Increased Body Temperature and Heat Stroke in Dogs
Hyperthermia is an elevation in body temperature that is above the generally accepted normal range. Although normal values for dogs vary slightly, it usually is accepted that body temperatures above 103° F (39° C) are abnormal.
Heat stroke, meanwhile, is a form of non-fever hyperthermia that occurs when heat-dissipating mechanisms of the body cannot accommodate excessive external heat. Typically associated with temperature of of 106° F (41° C) or higher without signs of inflammation, a heat stroke can lead to multiple organ dysfunction.
This condition can lead to multiple organ dysfunction. Temperatures are suggestive of non-fever hyperthermia. Another type, malignant hyperthermia, is an uncommon familial non-fever hyperthermia that can occur secondary to some anesthetic agents.
Hyperthermia can be categorized as either fever or non-fever hyperthermias. Fever hyperthermia results from inflammation in the body (such as the type that occurs secondary to a bacterial infection). Non-fever hyperthermia results from all other causes of increased body temperature.
Other causes of non-fever hyperthermia include excessive exercise, excessive levels of thyroid hormones in the body, and lesions in the hypothalamus, the part of the brain that regulates body temperature.
Non-fever hyperthermia occurs most commonly in dogs (as opposed to cats). It can affect any breed, but is more frequent in long-haired dogs and short-nosed, flat-faced dogs, also known as brachycephalic breeds. It can occur at any age but tends to affect young dogs more than old dogs.
Symptoms and Types
Hyperthermia can be categorized as either fever or non-fever hyperthermias; heat stroke is a common form of the latter. Symptoms of both types include:
- Excessive drooling (ptyalism)
- Increased body temperature - above 103° F (39° C)
- Reddened gums and moist tissues of the body
- Production of only small amounts of urine or no urine
- Sudden (acute) kidney failure
- Rapid heart rate
- Irregular heart beats
- Stoppage of the heart and breathing (cardiopulmonary arrest)
- Fluid build-up in the lungs; sudden breathing distress (tachypnea)
- Blood-clotting disorder(s)
- Vomiting blood (hematemesis)
- Passage of blood in the bowel movement or stool
- Black, tarry stools
- Small, pinpoint areas of bleeding
- Generalized (systemic) inflammatory response syndrome
- Disease characterized by the breakdown of red-muscle tissue
- Death of liver cells
- Changes in mental status
- Muscle tremors
- Wobbly, incoordinated or drunken gait or movement (ataxia)
- Unconsciousness in which the dog cannot be stimulated to be awakened
- Excessive environmental heat and humidity (may be due to weather conditions, such as a hot day, or to being enclosed in an unventilated room, car, or grooming dryer cage)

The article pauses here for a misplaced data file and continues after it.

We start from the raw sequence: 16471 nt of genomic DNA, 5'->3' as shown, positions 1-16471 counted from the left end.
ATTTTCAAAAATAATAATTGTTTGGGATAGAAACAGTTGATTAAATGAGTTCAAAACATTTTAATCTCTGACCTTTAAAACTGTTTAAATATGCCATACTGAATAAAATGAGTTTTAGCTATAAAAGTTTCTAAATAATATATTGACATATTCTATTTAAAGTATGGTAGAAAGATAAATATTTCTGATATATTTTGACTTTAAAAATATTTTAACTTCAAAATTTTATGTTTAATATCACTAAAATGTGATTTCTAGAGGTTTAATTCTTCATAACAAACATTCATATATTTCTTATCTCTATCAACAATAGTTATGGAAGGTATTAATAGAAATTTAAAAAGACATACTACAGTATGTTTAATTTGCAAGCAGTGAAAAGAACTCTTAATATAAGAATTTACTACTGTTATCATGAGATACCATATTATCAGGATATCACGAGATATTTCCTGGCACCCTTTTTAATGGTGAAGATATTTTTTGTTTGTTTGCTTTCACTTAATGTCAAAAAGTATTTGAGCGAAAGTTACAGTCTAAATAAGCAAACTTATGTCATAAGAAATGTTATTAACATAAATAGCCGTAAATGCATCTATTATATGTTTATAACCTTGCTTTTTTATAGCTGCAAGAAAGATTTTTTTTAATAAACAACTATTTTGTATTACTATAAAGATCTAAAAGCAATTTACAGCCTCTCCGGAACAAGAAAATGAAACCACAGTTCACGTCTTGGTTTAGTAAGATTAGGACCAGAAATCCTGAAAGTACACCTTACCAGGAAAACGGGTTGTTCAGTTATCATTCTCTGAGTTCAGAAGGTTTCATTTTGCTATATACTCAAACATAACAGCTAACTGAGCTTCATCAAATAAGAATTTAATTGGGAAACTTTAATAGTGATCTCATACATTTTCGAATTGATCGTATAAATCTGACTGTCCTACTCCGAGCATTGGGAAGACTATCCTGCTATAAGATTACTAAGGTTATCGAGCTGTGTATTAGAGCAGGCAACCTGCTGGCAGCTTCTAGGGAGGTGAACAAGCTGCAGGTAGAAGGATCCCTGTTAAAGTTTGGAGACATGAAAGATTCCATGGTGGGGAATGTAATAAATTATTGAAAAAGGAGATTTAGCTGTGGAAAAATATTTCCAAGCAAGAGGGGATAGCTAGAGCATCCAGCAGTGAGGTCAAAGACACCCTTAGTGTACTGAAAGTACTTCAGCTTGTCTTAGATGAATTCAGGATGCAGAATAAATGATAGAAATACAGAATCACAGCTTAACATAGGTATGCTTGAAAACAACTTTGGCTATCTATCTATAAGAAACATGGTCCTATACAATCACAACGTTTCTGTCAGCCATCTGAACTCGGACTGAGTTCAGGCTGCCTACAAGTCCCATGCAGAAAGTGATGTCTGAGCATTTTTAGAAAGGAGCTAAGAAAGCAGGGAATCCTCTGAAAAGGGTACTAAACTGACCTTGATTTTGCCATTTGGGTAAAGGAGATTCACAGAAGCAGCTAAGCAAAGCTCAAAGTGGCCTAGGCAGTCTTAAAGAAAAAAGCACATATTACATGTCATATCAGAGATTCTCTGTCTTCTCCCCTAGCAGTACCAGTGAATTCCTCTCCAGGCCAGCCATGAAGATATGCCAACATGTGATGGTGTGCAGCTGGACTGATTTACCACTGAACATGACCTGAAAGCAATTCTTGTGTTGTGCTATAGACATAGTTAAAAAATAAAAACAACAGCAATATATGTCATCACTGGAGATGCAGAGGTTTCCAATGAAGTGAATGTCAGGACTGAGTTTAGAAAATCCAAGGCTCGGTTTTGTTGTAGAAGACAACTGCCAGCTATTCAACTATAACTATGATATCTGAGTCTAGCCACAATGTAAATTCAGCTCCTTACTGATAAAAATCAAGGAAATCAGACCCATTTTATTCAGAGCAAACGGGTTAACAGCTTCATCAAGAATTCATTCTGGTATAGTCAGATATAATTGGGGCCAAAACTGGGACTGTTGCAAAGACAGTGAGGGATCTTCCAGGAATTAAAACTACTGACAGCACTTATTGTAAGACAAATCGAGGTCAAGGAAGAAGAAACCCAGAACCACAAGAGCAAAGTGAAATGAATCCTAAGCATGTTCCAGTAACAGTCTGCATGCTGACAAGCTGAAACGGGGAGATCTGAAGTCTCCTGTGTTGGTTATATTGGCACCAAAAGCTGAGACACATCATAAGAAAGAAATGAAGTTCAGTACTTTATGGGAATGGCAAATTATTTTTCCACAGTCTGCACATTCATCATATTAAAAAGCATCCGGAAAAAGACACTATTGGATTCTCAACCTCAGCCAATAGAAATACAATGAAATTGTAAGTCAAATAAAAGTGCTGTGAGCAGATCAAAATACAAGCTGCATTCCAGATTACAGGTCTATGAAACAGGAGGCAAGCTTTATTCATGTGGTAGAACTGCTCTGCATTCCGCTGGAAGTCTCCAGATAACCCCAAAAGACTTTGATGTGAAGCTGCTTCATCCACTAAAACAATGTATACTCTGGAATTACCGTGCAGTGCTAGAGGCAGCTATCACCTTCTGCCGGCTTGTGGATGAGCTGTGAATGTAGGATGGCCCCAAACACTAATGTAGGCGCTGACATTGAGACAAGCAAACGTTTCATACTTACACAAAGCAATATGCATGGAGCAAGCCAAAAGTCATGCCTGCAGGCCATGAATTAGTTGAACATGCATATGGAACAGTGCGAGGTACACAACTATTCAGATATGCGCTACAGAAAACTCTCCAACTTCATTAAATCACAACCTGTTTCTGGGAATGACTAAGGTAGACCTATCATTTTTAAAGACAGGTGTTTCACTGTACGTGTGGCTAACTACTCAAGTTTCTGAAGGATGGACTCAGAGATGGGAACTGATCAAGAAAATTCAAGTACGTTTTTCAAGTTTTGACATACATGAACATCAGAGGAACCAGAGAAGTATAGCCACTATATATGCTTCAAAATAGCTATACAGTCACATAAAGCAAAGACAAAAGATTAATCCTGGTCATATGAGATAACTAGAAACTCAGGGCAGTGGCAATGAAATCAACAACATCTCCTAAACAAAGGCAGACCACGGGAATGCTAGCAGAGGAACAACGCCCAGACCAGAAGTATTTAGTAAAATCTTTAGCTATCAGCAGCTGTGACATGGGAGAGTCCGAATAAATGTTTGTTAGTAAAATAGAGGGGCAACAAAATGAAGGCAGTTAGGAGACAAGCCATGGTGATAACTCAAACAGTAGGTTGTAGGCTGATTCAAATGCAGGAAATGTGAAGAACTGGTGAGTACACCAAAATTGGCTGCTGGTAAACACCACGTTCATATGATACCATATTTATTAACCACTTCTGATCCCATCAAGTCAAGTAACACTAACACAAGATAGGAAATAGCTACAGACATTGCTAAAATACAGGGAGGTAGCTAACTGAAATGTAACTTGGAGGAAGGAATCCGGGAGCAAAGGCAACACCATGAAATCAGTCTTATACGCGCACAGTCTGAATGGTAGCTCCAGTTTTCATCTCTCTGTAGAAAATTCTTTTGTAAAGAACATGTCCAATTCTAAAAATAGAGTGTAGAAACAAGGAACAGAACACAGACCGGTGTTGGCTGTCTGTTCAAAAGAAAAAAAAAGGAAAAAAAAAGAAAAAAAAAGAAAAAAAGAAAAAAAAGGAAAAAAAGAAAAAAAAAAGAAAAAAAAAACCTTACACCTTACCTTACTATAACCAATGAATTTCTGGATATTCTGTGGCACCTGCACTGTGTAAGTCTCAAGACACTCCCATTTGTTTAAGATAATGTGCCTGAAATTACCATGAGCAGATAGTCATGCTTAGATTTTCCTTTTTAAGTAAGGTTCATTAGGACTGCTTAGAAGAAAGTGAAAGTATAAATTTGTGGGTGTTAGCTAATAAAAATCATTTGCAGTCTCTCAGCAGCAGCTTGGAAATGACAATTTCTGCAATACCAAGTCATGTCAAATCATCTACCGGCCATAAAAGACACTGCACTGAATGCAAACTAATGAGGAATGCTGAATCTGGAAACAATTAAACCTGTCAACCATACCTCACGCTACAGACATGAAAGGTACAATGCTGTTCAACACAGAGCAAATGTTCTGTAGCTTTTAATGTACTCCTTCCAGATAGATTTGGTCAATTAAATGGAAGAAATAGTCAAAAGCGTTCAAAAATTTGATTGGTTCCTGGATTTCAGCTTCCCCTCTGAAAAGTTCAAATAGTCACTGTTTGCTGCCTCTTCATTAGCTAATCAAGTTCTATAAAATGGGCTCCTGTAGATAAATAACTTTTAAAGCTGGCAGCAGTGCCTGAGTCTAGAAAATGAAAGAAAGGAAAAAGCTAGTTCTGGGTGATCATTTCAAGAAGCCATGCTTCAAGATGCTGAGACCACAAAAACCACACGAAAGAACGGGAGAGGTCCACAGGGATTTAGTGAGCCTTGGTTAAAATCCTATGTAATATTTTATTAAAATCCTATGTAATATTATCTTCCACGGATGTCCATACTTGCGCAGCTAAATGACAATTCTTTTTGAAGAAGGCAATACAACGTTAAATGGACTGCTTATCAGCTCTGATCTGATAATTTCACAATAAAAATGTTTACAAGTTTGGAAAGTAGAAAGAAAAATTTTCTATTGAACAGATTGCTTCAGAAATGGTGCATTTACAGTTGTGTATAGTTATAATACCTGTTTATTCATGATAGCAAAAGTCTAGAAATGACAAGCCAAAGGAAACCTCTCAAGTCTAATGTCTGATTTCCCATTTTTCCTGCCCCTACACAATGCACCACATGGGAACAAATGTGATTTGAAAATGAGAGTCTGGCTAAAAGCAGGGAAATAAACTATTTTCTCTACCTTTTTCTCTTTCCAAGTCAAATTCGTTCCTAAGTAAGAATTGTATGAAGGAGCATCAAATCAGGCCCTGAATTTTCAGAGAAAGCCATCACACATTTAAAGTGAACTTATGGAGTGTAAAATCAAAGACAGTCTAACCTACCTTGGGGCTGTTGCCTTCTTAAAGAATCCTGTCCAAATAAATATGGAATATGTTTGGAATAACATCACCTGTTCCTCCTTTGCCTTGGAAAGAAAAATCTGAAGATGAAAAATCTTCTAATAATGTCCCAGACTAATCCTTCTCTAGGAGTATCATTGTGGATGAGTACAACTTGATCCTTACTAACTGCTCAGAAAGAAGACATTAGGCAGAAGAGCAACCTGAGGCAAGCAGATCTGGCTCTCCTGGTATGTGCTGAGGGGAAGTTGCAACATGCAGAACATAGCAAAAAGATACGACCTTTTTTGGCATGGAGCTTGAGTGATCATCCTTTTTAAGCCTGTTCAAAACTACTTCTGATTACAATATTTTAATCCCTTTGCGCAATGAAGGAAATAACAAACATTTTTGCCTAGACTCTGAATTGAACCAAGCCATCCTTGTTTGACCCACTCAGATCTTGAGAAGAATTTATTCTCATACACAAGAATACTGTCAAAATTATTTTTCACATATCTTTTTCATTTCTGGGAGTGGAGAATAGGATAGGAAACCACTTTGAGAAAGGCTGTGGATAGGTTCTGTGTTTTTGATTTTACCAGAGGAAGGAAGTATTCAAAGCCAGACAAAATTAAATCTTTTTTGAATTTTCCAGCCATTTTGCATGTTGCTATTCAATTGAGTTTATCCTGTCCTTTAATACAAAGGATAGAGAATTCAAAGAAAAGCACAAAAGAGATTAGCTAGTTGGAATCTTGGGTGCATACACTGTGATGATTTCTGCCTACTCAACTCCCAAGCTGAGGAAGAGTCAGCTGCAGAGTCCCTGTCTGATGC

- Upper airway disease that inhibits breathing; the upper airway (also known as the upper respiratory tract) includes the nose, nasal passages, throat (pharynx), and windpipe (trachea)
- Underlying disease that increases likelihood of developing hyperthermia, such as paralysis of the voice box or larynx; heart and/or blood vessel disease; nervous system and/or muscular disease; previous history of heat-related disease
- Poisoning; some poisonous compounds, such as strychnine and slug and snail bait, can lead to seizures, which can cause an abnormal increase in body temperature
- Anesthesia complications
- Excessive exercise
- Previous history of heat-related disease
- Age extremes (very young, very old)
- Heat intolerance due to poor acclimatization to the environment (such as a heavy coated dog in a hot geographical location)
- Poor heart/lung conditioning
- Underlying heart/lung disease
- Increased levels of thyroid hormone (hyperthyroidism)
- Short-nosed, flat-faced (brachycephalic) breeds
- Thick hair coat
- Dehydration, insufficient water intake, restricted access to water
The act of urinating on objects or areas as a method of marking territory
A cavity in the mouth where the respiratory systems and gastrointestinal systems come together
The voice box; this is one part of the respiratory system
Something that is related to the whole body and not just one particular part or organ
Something that becomes worse or life threatening as it spreads
The term for a quick heartbeat
An in-depth examination of the properties of urine; used to determine the presence or absence of illness
upper respiratory tract
The section of the respiratory system that contains the mouth, nose, pharynx, larynx, trachea, and epiglottis.
The windpipe; it carries air from the bronchi to the mouth
Part of the thalamus that helps to regulate the release of certain hormones
High body temperature
A medical condition in which an animal is unable to control the movements of their muscles; may result in collapse or stumbling.
Any substance known to eliminate feeling; usually applied during a painful medical procedure.
Term used to imply that a situation or condition is more severe than usual; also used to refer to a disease having run a short course or come on suddenly.
An animal with a wide head, short in stature.
A record of the activity of the myocardium
The act of throwing up blood
The area between the abdomen and thighs; the inguinal area
The term used to describe the movement of an animal
The act of helping an animal to adjust to something or some place foreign to them.